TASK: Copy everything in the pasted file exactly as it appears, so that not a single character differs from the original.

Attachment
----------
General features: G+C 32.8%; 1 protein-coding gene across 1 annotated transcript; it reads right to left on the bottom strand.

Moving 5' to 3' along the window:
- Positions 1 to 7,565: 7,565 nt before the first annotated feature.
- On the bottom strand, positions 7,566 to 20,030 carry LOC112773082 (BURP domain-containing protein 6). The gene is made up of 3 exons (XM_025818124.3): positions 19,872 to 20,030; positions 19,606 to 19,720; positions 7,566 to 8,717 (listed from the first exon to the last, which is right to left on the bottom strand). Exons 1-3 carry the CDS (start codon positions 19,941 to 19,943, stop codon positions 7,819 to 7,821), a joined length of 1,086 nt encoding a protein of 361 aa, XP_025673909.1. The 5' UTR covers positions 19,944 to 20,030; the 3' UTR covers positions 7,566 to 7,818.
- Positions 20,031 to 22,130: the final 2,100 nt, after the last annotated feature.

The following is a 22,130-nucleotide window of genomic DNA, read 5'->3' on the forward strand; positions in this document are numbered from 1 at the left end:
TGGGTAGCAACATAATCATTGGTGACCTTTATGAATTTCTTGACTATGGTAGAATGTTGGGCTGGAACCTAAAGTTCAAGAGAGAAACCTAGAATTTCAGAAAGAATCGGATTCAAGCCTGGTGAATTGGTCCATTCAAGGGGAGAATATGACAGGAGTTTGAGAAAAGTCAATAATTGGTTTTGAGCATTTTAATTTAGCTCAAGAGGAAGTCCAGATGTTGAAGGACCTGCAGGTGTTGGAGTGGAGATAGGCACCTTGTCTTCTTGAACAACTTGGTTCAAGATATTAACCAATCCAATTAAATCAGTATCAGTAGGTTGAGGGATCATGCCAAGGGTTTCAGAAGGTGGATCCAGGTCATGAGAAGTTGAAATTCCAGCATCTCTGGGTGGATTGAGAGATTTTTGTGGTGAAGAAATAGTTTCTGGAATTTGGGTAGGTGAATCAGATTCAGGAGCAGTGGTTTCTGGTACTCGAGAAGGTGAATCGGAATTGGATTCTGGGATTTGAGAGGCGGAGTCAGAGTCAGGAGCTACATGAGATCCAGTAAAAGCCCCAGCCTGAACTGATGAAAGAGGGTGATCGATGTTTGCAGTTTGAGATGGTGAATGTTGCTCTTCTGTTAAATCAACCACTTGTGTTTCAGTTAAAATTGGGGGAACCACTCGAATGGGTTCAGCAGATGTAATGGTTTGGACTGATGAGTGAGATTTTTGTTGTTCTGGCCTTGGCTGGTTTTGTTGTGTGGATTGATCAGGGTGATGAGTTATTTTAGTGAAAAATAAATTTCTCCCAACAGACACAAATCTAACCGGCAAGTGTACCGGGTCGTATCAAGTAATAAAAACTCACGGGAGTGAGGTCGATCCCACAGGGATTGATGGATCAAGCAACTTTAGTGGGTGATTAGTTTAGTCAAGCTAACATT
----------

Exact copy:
General features: G+C 32.8%; 1 protein-coding gene across 1 annotated transcript; it reads right to left on the bottom strand.

Moving 5' to 3' along the window:
- Positions 1 to 7,565: 7,565 nt before the first annotated feature.
- On the bottom strand, positions 7,566 to 20,030 carry LOC112773082 (BURP domain-containing protein 6). The gene is made up of 3 exons (XM_025818124.3): positions 19,872 to 20,030; positions 19,606 to 19,720; positions 7,566 to 8,717 (listed from the first exon to the last, which is right to left on the bottom strand). Exons 1-3 carry the CDS (start codon positions 19,941 to 19,943, stop codon positions 7,819 to 7,821), a joined length of 1,086 nt encoding a protein of 361 aa, XP_025673909.1. The 5' UTR covers positions 19,944 to 20,030; the 3' UTR covers positions 7,566 to 7,818.
- Positions 20,031 to 22,130: the final 2,100 nt, after the last annotated feature.

The following is a 22,130-nucleotide window of genomic DNA, read 5'->3' on the forward strand; positions in this document are numbered from 1 at the left end:
TGGGTAGCAACATAATCATTGGTGACCTTTATGAATTTCTTGACTATGGTAGAATGTTGGGCTGGAACCTAAAGTTCAAGAGAGAAACCTAGAATTTCAGAAAGAATCGGATTCAAGCCTGGTGAATTGGTCCATTCAAGGGGAGAATATGACAGGAGTTTGAGAAAAGTCAATAATTGGTTTTGAGCATTTTAATTTAGCTCAAGAGGAAGTCCAGATGTTGAAGGACCTGCAGGTGTTGGAGTGGAGATAGGCACCTTGTCTTCTTGAACAACTTGGTTCAAGATATTAACCAATCCAATTAAATCAGTATCAGTAGGTTGAGGGATCATGCCAAGGGTTTCAGAAGGTGGATCCAGGTCATGAGAAGTTGAAATTCCAGCATCTCTGGGTGGATTGAGAGATTTTTGTGGTGAAGAAATAGTTTCTGGAATTTGGGTAGGTGAATCAGATTCAGGAGCAGTGGTTTCTGGTACTCGAGAAGGTGAATCGGAATTGGATTCTGGGATTTGAGAGGCGGAGTCAGAGTCAGGAGCTACATGAGATCCAGTAAAAGCCCCAGCCTGAACTGATGAAAGAGGGTGATCGATGTTTGCAGTTTGAGATGGTGAATGTTGCTCTTCTGTTAAATCAACCACTTGTGTTTCAGTTAAAATTGGGGGAACCACTCGAATGGGTTCAGCAGATGTAATGGTTTGGACTGATGAGTGAGATTTTTGTTGTTCTGGCCTTGGCTGGTTTTGTTGTGTGGATTGATCAGGGTGATGAGTTATTTTAGTGAAAAATAAATTTCTCCCAACAGACACAAATCTAACCGGCAAGTGTACCGGGTCGTATCAAGTAATAAAAACTCACGGGAGTGAGGTCGATCCCACAGGGATTGATGGATCAAGCAACTTTAGTGGGTGATTAGTTTAGTCAAGCTAACATT